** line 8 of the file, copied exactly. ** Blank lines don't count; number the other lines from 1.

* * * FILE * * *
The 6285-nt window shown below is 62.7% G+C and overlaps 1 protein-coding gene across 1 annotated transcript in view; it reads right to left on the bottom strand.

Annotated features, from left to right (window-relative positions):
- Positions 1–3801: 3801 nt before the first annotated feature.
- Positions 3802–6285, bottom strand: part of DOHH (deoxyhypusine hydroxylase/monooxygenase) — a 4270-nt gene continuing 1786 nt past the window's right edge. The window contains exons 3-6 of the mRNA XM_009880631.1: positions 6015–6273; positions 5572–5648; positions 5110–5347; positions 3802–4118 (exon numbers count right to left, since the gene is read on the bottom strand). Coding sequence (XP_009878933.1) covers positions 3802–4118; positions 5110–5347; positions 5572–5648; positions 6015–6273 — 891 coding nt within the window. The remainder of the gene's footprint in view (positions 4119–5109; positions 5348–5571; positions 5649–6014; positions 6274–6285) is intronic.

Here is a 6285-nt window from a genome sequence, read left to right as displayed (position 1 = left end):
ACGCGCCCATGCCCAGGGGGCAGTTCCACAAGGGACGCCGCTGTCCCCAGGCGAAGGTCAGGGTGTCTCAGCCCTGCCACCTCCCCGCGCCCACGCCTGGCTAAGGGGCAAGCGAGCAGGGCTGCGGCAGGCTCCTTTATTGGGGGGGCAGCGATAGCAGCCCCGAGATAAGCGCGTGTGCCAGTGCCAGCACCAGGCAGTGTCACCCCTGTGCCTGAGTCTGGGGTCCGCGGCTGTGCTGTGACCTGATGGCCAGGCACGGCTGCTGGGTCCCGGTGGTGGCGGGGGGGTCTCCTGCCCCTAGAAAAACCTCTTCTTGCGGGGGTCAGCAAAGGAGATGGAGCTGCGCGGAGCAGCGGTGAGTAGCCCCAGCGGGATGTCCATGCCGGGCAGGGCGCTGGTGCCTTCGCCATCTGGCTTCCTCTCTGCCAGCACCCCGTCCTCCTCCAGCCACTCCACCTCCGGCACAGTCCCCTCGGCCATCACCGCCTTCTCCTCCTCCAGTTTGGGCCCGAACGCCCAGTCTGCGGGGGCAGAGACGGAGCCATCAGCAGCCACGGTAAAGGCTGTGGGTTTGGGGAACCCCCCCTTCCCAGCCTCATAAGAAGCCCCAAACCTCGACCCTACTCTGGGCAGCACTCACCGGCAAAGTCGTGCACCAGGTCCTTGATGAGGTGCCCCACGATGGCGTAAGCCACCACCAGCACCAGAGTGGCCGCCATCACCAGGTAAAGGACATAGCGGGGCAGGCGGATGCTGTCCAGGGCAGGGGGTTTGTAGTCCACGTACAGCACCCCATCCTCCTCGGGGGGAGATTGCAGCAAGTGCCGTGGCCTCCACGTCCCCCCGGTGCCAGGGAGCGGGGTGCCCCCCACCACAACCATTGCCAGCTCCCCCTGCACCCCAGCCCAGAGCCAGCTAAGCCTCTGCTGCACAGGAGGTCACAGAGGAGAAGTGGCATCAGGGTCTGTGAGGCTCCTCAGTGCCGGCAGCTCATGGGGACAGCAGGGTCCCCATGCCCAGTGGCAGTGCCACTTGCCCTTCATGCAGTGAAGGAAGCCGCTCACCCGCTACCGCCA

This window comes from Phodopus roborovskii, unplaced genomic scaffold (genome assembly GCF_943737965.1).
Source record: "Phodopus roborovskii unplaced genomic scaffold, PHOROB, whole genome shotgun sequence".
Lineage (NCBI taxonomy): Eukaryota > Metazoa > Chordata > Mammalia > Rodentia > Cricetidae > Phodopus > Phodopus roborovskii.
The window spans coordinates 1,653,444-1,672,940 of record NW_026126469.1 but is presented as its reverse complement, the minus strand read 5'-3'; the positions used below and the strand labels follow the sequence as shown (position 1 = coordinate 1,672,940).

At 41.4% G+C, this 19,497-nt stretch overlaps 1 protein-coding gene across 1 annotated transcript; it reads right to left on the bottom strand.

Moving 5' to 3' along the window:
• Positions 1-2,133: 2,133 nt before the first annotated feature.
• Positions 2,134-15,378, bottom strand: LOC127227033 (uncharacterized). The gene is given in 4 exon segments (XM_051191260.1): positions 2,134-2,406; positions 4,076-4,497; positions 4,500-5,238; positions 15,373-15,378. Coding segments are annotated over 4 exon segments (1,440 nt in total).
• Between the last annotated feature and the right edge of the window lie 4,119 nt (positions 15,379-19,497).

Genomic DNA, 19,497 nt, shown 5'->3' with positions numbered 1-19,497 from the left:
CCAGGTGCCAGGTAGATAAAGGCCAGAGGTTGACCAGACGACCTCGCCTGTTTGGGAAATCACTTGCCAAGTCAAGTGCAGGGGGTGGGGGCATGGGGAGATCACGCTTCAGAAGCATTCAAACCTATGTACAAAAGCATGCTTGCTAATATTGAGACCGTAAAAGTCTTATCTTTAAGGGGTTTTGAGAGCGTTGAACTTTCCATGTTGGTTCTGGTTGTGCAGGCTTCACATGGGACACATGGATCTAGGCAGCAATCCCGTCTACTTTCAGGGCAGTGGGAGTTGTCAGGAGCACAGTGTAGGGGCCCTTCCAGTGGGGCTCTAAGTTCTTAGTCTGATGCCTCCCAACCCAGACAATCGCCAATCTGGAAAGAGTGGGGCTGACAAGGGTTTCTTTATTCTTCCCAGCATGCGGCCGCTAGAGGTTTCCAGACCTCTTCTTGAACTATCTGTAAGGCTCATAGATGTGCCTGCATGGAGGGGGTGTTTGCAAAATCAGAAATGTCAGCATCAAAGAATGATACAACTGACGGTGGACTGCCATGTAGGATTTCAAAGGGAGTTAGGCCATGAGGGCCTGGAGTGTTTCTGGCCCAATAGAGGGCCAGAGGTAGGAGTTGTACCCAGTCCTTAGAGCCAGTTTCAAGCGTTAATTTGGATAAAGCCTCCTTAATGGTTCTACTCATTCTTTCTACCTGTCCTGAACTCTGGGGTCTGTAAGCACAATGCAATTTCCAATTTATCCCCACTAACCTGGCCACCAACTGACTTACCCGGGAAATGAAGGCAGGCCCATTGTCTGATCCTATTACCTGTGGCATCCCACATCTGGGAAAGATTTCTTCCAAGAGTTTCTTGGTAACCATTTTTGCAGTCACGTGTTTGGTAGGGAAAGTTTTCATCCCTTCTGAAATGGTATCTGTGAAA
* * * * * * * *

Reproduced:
Source record: "Phodopus roborovskii unplaced genomic scaffold, PHOROB, whole genome shotgun sequence".